Sunday, April 1, 2012

Whoever is hungry-let him come and eat!

Food plays such an important role at our seders.  Of course there is the symbolic food on the seder plate.  No seder would be complete without matzahs, marror, charoset, and salt water.  Menu planning, shopping, and cooking the festive meal requires weeks in advance planning.  Despite scouring all the advertisements for Passover sales, our grocery bills go through the roof.  One local cantor posted a parody called Matzah Balls lamenting this fact.  He sings “I have blown my whole life savings shopping for food and it’s all made from over priced cardboard.” (

Besides the symbolic food and the actual food on the table, food serves as one of the thematic threads that tie the Haggadah together. Raising the matzah the leader of the seder begins the Maggid section of the Haggadah saying “This is the bread of affliction that our ancestors ate in the land of Egypt.  Whoever is hungry-let him come and eat!”  

Immediately afterwards the youngest child asks the four question.  Do you really think that eating matzah and having hor dourves, the dipping the karpas in salt water prompts him or her to say “How different this night is from all other nights!”  Passover isn’t the only time we eat matzah.  Many times people use matzah for lechem mishnah (the second loaf of bread) on the Shabbat table when they don’t have a second Hallah.  Although not customary, everybody has seen hors dourves served at a cocktail hour.  These things are different but really not so strange to raise questions.


A long time ago, I read a commentary that states the invitation “Whoever is hungry-let him come and eat!”  prompts the child to question the father’s behavior.  For on all other nights whenever the father sees a poor person begging for food in the street, he crosses the street in order to avoid all and any contact with the hungry beggar.  Tonight he invites him into their home.  No wonder the child says, “Ma Nishtana-How different this night is from all other nights!”


Too many of us are like the parent above who avoids or just doesn’t see hunger in our midst.  I wonder how can there be so people going to bed hungry every night in America, this land of plenty.  World hunger is great tragedy. The world is facing a hunger crisis unlike anything it has seen in more than 50 years.  925 million people are hungry.  Every day, almost 16,000 children die from hunger-related causes. That's one child every five seconds.  There were 1.4 billion people in extreme poverty in 2005. The World Bank estimates that the spike in global food prices in 2008, followed by the global economic recession in 2009 and 2010 has pushed between 100-150 million people into poverty.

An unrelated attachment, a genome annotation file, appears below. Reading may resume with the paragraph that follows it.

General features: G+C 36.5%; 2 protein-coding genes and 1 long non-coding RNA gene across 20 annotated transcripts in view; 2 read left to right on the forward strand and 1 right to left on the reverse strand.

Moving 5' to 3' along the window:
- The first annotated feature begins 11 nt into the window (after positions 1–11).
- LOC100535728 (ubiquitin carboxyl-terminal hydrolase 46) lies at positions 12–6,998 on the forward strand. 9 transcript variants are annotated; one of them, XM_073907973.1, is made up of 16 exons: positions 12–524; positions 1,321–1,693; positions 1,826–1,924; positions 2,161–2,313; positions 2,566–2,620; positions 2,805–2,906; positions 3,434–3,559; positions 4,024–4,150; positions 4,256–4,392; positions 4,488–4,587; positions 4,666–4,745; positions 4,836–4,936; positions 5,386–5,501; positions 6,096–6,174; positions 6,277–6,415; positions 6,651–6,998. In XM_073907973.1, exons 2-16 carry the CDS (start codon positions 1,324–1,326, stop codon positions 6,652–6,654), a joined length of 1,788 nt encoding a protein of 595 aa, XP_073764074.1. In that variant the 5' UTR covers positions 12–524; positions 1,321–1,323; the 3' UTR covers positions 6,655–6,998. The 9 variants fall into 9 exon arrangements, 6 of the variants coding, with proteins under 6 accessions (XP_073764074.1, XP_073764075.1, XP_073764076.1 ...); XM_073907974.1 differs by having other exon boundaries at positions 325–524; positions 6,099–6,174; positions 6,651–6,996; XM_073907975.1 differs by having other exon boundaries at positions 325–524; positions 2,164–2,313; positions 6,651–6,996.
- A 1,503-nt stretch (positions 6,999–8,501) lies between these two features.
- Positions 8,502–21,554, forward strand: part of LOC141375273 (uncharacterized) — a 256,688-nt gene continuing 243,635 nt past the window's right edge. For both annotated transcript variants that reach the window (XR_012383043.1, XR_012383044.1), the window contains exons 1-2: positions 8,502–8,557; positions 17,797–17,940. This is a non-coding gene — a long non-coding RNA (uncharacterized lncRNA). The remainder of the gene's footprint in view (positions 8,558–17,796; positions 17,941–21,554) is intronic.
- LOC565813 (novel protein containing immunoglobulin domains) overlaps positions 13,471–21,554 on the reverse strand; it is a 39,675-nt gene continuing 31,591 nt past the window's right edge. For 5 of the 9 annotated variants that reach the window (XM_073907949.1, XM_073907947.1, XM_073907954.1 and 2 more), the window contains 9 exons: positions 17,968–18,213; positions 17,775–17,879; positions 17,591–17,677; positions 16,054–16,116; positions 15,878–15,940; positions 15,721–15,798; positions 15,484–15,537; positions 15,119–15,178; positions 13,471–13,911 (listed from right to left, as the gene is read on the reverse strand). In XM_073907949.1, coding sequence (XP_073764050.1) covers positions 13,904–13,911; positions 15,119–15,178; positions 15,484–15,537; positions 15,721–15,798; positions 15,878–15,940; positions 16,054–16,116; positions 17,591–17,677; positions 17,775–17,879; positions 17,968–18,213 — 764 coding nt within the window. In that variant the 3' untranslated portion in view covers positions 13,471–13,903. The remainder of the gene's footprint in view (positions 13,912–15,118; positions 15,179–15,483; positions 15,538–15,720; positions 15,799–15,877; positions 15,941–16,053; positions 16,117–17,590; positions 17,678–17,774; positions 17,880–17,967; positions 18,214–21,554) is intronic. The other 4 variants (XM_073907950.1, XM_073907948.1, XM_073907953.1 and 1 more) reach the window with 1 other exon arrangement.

Like Rabbi Elezar be Azariah in the Haggadah who wasn’t able to show that the Exodus must be recited at night until Ben Zoma gave him the correct interpretation, I was always troubled by the penultimate line of birkat hamzon, grace after meals.  That line “I was young and now am old, yet I have not seen the righteous forsaken or his children begging for bread.” just doesn’t jive with reality.   We all have witnessed when bad things happen to good people and children going to bed hungry.  I use to say this line silently because I just couldn’t pray a lie out loud.   I didn’t know how to understand that sentence until Rabbi Jonathan Sacks’ interpretation.
He writes:

I was young and now am old, yet I have not seen the righteous forsaken or his children begging for bread.

This line, from Psalms 37:25, has often raised questions.  Surely throughout history there were times when the righteous were forsaken?  Indeed this is one of the questions that, according to the Talmud, Moses asked God:  “Why do the righteous suffer?

I once heard a beautiful explanation from R. Moses Feuerstein of Boston. The key phrase in the verse is lo ra’iti, standardly translated as “I have not seen.”  The verb ra’iti, though, occurs twice in the Book of Esther with a quite a different meaning. “How can I bear to watch (eicha uchal vera’iti) with the disaster which will befall my people? And how can I bear to watch the destruction of my family?” (Esther 8:6) The verb there doesn’t mean “to see.”  It means “to stand by and watch, to be a passive witness, a disengaged spectator.” Ra’iti  in this sense means to see and do nothing to help.  That for Esther as for the Psalmist, is a moral impossibility.  We may not “stand idly by the blood of our neighbor.”  We are our brother’s keeper.

Translated thus, the verse states:  “I was young and now am old and I have not merely stood still and watched when the righteous was forsaken and his children forced to beg for bread.”  Read this way, not only does it make sense. It also emerges from the core of Jewish sensibility. It ends grace after meals with a moral commitment. Yes, we have eaten and are satisfied.  But that has not made us indifferent to the needs of others.

The conclusion of the meal, so understood, echoes the opening of the seder service with its invitation to “all who are needy-Come and eat.”

The challenge of Passover is to refashion the outside world so that all may be free.  Of course supporting organizations like Mazon and Hazon are worthwhile endeavors.  Beyond that, the Haggadah may just be the educational tool to teach our children how our tradition demands us to bring redemption nigh.  Maybe the act which rouses the child’s question in the first case can spur us to action in our own little corner of the world.  Perhaps instead of stepping over or crossing the street to avoid a hungry person, we can buy them something to eat to satisfy his/her immediate needs.  This would be such a valuable chesed example to teach our children to imitate. 

Our final redemption would be all that closer when our children see us invite the hungry to our table and not think, “How different this night is from all other nights!”


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